Journalist, Social Worker and Missionary Victoria Earle Matthews. Born a slave in Fort Valley, Georgia in 1861, she was raised in her master/father’s house after her mother, Caroline Smith, ran away. She returned after the Civil War began, regained custody of Victoria and her sister, and moved with them to New York when Victoria was twelve. Married at eighteen, she soon began a career as a journalist for black publisher T. Thomas Fortune’s newspapers, the New York Globe and the New York Age. She also edited a black woman’s newspaper, Woman’s Era and wrote freelance articles for white newspapers, including The New York Times.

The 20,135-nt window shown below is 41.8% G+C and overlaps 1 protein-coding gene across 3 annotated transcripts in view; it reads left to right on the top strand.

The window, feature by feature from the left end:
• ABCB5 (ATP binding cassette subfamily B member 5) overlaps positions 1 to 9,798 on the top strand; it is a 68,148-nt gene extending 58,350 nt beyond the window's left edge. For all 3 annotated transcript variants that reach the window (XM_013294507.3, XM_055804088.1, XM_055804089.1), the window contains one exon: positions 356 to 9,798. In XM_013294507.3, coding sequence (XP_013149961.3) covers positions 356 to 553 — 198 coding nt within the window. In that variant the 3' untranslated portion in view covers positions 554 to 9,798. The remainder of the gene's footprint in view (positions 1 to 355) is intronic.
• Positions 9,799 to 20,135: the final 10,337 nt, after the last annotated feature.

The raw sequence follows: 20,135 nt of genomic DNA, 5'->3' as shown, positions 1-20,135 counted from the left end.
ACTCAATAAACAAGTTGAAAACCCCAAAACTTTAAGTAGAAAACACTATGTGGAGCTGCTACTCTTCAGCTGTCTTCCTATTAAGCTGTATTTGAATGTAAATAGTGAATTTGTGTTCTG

Ms. Matthews was a friend and strong supporter of anti-lynching activist, her fellow journalist, Ida B. Wells Barnett. She also co-founded the National Federation of Afro-American Women with Margaret Murray Washington, the wife of Booker T. Washington.
In 1897, she founded the White Rose Mission, a home designed to protect and educate young, working African American women who were new to New York City. Eventually located at 217 East 86th Street, the White Rose Mission taught practical skills like cooking and sewing along with subjects like the Bible and black history. She died in 1907.